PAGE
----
29 November 2001 | David Arminas
Many first and second-tier automotive suppliers in Europe face bankruptcy unless they improve their project management skills, a senior director of Toyota Motor Manufacturing warned.
Car makers increasingly turn to their first-tier suppliers to develop standardised components for use in many vehicle ranges, Bryan Jackson told delegates to the Auto Conference Wales 2001 in Newport.
But he said European suppliers can have longer lead times than their Japanese counterparts, highlighting a relative weakness in project management.
"From European suppliers, we tend to see a wider range of performance than we do from Japanese companies," he said. "Many of our EU suppliers are excellent but regrettably we have a tail of under-performers behind the pack in terms of quality and productivity."
Doors that used to open are closing for inefficient suppliers, in particular the ones that suggest the increased complexity of their products makes it nearly impossibly to achieve zero-defect production.
"Our data suggests this is not the case," added Jackson. "We have many examples of highly complex components achieving zero defects."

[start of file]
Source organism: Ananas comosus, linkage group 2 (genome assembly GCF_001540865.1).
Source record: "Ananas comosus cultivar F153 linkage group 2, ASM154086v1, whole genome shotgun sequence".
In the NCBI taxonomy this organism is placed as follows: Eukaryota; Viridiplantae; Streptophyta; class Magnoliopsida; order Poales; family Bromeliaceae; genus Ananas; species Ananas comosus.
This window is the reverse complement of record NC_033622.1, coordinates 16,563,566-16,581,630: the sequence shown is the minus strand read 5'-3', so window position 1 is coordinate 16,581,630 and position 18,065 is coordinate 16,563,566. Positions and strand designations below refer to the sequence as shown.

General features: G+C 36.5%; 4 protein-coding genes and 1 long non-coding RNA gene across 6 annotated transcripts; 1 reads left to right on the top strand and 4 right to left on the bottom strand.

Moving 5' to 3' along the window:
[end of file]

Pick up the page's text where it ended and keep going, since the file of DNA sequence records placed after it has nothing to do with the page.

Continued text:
However, Jackson stressed that Toyota is neither dissatisfied with its European suppliers, nor is it especially aggressive with them. The company is particularly keen for suppliers to use Kaizen improvement techniques and will send its experts in to help a struggling supplier.
Toyota's concern about European supplier quality comes as it plans to boost the share of bought-in components for each car from 70 per cent to around 85 per cent. This means raising spend from £1.4 billion to £2.2 billion in the next few years.
Jaguar, too, plans to increase production to 100,000 cars a year, said Jackson. Like Toyota, it is seeking more commonality of parts for savings as owner Ford tightens its budgets, particularly in its European operations.
Delegates were told by Nick Barter, director of product development at Jaguar, to be sceptical of recent reports that Ford plans to halve its £1.1 billion European spend.
He said: "Our strategy is to continue growing and we are very fortunate in having had far fewer cuts than anyone else in the company, so our plan is pretty well intact."